Square One: New England Fishery Managers Trying to Un-do Decades of Protection

By Carl Safina and Elizabeth Brown

In the early 1990’s many New England groundfish species (e.g. cod, haddock, and flounders) collapsed from decades of overfishing. To help rebuild these populations, managers closed several areas to groundfish fishing. These areas were designed to provide protection for groundfish species and their habitats, protecting them from destructive fishing practices like bottom trawling.

Unfortunately, today several groundfish species are still struggling to recover. And in recent years, warming ocean temperatures have further threatened their populations. The most recent scientific population assessment for Atlantic cod, found that their abundance in the Gulf of Maine and Georges Bank is at just a fraction of sustainable levels – 7% in Georges Bank and 13-18% in the Gulf of Maine, indicating cod are not recovering like previously thought. Other New England groundfish, such as American plaice and some flounders, also remain at low abundances.

Now there is concern that are no longer enough fish left in New England waters for fishermen to catch. And because of the dire situation, this past September the U.S. Department of Commerce declared a “commercial fisheries disaster” off the coast of New England. The northeast congressional delegation is seeking $100 million in relief for the industry.

To help fishermen survive the economic crisis, New England fisheries managers are proposing to open some of the protected groundfish areas to fishing. They want to open up more than half of the currently closed areas. Managers believe this will help fishermen catch more fish, like haddock, pollock, and redfish, limiting some of the negative economic consequences from the likely reduced catches of other depleted species.

But opening up these protected areas could undo decades of progress.

The closed areas provide critical protection to many juvenile groundfish, including cod, haddock, and flounders. Plus, they also provide a refuge for adult groundfish. Closed areas often contain larger and older fish compared to fished areas. And since larger fish are capable of producing more eggs than small fish, they are critical to helping populations rebuild over time. There is also evidence that these closed areas help fishermen. A build up of fish inside the closed areas can “spill-over” to outside areas. Scientists have found that New England fishermen often fish just outside the closed areas, and these areas yield higher profits compared to other fishing grounds.  Removing these protections could mean the depletion of the last known abundant groundfish areas in the Northeast. And, it risks depleting species like cod to the point where they may never be able to recover.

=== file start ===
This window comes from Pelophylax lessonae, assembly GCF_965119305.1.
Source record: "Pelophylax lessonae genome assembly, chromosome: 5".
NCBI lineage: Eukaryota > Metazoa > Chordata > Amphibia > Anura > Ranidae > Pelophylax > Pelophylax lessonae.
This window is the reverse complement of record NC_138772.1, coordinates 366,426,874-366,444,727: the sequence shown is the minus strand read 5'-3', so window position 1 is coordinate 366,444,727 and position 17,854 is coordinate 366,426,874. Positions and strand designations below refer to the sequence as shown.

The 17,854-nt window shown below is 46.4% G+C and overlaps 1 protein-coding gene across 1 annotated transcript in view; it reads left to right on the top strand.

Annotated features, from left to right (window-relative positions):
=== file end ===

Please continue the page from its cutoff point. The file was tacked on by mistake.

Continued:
These protected areas provide benefits to other species as well, such as scallops- another very valuable commercial resource.

Scientists also say that opening up these closed areas could put several marine mammals at risk. For instance, the Western Gulf of Maine closed area is known to provide important protection for harbor porpoises. So allowing fishing in this area could put porpoises in further danger – the Northeast gillnet fisheries for cod and haddock are already known to negatively impact harbor porpoise populations. There are also concerns about the potential impacts to the endangered North Atlantic right whale and the endangered humpback whale. Scientists warn that these impacts need to be studied before any areas are re-opened.

The National Oceanic and Atmospheric Administration fisheries scientists are currently considering the proposal by New England fishery managers to allow fishing in some of the protected groundfish areas.

You can help by telling the NOAA fisheries scientists to keep the protected areas in place!

Changing Planet

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Ecologist Carl Safina is author of seven books, including the best-selling “Beyond Words; What Animals Think and Feel,” and “Song for the Blue Ocean,” which was a New York Times Notable Book of the Year. His writing has won a MacArthur “genius” prize; Pew and Guggenheim Fellowships; book awards from Lannan, Orion, and the National Academies; and the John Burroughs, James Beard, and George Rabb medals. His work has been featured in The New York Times, The Los Angeles Times, The Washington Post, National Geographic, CNN.com and elsewhere, and he hosted the 10-part “Saving the Ocean” on PBS. Safina is founding president of The Safina Center at Stony Brook University.